This was the first year I've had to teach science in a very, very, long time. So it was like being a brand new teacher. I had to learn the material. I had to wade through the numerous amounts of folders, and plan and prepare. I was traveling through my science time by the skin of my teeth. THAT was NOT going to be happening again this year.
I spent some time putting my minerals unit together. Take a look at what it has to offer:
We all know that there has been a huge push to teach reading skills in the content area, so I incorporated some Close Reading passages into my unit. I'll have students cold read these and make connections, complete vocabulary picture notes after discussion, and then do a foldable for our interactive notebook. One thing I love about these foldables is that they aren't all vocabulary based, but my students have to DO something with them.. hello! and in INTERACT with the interactive notebook foldable!
For example, the first passage we will read is What is a Mineral? Throughout this passage my students will learn the four characteristics used to classify something as a mineral. When we have finished discussion and answering quick check questions they will put this foldable into their notebooks:
Inside I have them write down justification for each item. The inside looks like this:
Last, we color code the items. In this case we did green for mineral and red for non-mineral. It was more than just an enter in your vocabulary kind of thing.
We also have a Project Based Lab to complete. I think PBL is such an amazing tool, and I can't wait to have more opportunities in my classroom for this. All of the instructions for the lab are included in the unit. You just have to supply the minerals. Most schools that have minerals in their curriculum supply minerals and rocks, but if you happen to not have them try contacting your high school or a local university. I found both very helpful at loaning me items when I was looking for them this year. You can also buy rocks and minerals kits fairly inexpensively online. Try www.rocksandminerals.com It might make a great Donors Choose project.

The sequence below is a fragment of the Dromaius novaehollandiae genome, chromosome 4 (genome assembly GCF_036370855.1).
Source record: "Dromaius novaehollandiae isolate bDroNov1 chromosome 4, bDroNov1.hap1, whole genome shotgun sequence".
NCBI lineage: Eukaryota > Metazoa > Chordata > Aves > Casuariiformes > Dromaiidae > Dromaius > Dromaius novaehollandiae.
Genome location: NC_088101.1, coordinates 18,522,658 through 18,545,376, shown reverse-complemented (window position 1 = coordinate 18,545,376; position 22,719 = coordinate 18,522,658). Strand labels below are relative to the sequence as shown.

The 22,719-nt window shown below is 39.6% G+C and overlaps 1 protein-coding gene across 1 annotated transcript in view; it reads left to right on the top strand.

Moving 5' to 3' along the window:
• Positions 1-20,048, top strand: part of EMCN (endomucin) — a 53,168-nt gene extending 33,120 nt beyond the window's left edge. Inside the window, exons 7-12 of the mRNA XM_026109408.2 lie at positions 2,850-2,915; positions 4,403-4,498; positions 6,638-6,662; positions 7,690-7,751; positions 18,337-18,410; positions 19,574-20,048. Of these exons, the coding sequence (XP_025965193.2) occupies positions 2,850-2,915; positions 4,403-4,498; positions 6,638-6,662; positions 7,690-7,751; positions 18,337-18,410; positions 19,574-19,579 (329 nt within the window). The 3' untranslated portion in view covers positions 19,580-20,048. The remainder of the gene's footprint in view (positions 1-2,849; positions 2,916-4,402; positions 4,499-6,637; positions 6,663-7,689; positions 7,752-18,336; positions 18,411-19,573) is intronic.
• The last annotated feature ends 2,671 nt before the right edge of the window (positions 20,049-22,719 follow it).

I also included a studyblocks review sheet and a unit assessment. The fabulous, amazing, creative, teacher that I worked with at my former school taught me about studyblocks almost 15 years ago. I love them because they can also be an amazing data tool for you to see what stuck with your students.
Basically, you give students boxes with topic headings. Independently or with a partner, students fill in the most important information in each heading. The key is not to use complete sentences, or have information overload. The key is just a phrase or code word(s) that will help you remember the important concepts. My students really loved these this year. It helped them learn what was REALLY an important part of the unit. I always make these AFTER I make up my assessment, so students know that what is on the studyblocks is ON THE TEST. After all, my job in not to trick them into studying a whole lot of trivia. My job is to teach them how to pull out and retain pertinent information. After my students create their own studyblocks I have them use a different color pen or pencil and I show them my blocks. They write down any further information that they may have missed and then use the studyblocks as a tool to prepare for the assessment.
Here is an example of the studyblocks for minerals.
If Minerals is on your list of subjects to teach next year, consider checking out my unit. It will give you a chance to enjoy a little more of your summer vacation! My Rocks unit is up next in the queue!